I was loved, the way one loves going on a special holiday that you plan for months and you work out every single detail to be as perfect as possible, an "édulcorée" image of life- where the flowers bloom, the stars are brighter than they have ever been, and the impossible finally seems possible. But my love was just that- a special holiday. It wasn't my fairytale that I believed existed. It wasn't the relationship I had believed in with all my heart. Weekdays in Paris were spent being properly prepared, as a girl in French aristocracy should be; my lips bright red with Chanel, my scent generously perfumed with Serge Lutens and my clothing was perfectly starched by our cleaning lady which included a mixture of: slim cigarette pants, cashmere sweaters, leather drivers, elegant dresses, buttoned cardigans and designer heels. I would prepare dinners, or we would dine out and I would see Paris on the back of a scooter, drinking extensive amounts of wine and food, while living French gastronomy to its finest. I would trot around and explore Paris' arrondissements, stepping into every museum and exhibition that I could find on my way and meet my boyfriend for a mid-day tea party by this bank at L'Opera- photographing all my moments for memories on my digital diary. Weekends were spent in the country in chateaus that were oversized, conventional, yet distinctive in Napoleonic history; chateaus that were so grand in size, that you spent the majority of your time in only two main quarters. We would celebrate weekends with close family and dear friends, with no particular celebration in mind, but the very essence of celebrating to celebrate. Constantly learning the mannerisms of French life from the appropriate way to slice your fromage to the way you use the word "vous" versus "tu". Life in Paris was perfect, to the point where it was too perfect; he got to be himself upon whom everything was imposed and from whom nothing was asked. And then, just like that, everything changed. Suddenly, I didn't even know the person I was living with. I found myself questioning my judgement for how I could be so wrong. I realized that, in this situation, I was perhaps mistaken, imagining a progression in the life that I believed to be true, whereas the only progression that existed was an illusion to the life that I believed. Overnight, I was filled with shame. I reduced to nothing. I escaped as quickly as I could.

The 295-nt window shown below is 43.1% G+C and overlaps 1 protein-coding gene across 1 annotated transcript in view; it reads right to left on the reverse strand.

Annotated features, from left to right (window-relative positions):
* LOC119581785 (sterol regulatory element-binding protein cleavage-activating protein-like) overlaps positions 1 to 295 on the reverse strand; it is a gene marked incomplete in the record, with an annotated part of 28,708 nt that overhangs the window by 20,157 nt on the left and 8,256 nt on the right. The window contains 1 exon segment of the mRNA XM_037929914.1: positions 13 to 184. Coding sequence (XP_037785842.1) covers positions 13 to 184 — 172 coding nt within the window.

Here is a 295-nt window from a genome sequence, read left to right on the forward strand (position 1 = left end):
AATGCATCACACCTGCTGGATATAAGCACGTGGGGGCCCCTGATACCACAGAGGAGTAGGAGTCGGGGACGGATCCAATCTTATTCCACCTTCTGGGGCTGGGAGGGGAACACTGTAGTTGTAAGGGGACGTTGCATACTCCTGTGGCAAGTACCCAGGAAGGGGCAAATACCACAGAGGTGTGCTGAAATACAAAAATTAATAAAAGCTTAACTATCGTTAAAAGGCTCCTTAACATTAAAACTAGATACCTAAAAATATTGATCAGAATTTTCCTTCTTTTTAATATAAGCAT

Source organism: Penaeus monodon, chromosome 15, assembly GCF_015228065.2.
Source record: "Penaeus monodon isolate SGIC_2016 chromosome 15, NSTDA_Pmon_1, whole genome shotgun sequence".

However humiliated I was, or rather because I had been humiliated, I didn't care; I only cared about my inability to feel anything following my departure; I first felt a surfeit of pain, but then I was motionless, feeling even more exposed in the solitude, which by anything, is the worst type of pain- the pain that you can't even feel. He took that from me. Whatever courage, or whatever outspoken nature I normally have, I felt myself suddenly grow so weak to the point where I was drowning in a sea that I couldn't swim out of. When I got back from Paris, I felt the way you do at night when it's cold and you don't have any heat, but you wake up sweating from nightmares; you're lost in a dream that you have had before, a dream that starts to haunt your reality, a dream that happens all over again, every night; certain that this dream exists and not certain when or if it will end, and you want it to end because you're not sure how much more you can bear, but a part of you hopes for it to continue so you know the outcome. This persisted for weeks and it didn't stop until I made it stop. What goes along with leaving someone you love? Is love really supposed to trump all? Regardless of how I fell head over heels in love with his family, his friends, and our life- he was not good, so I made up my mind and I let him go.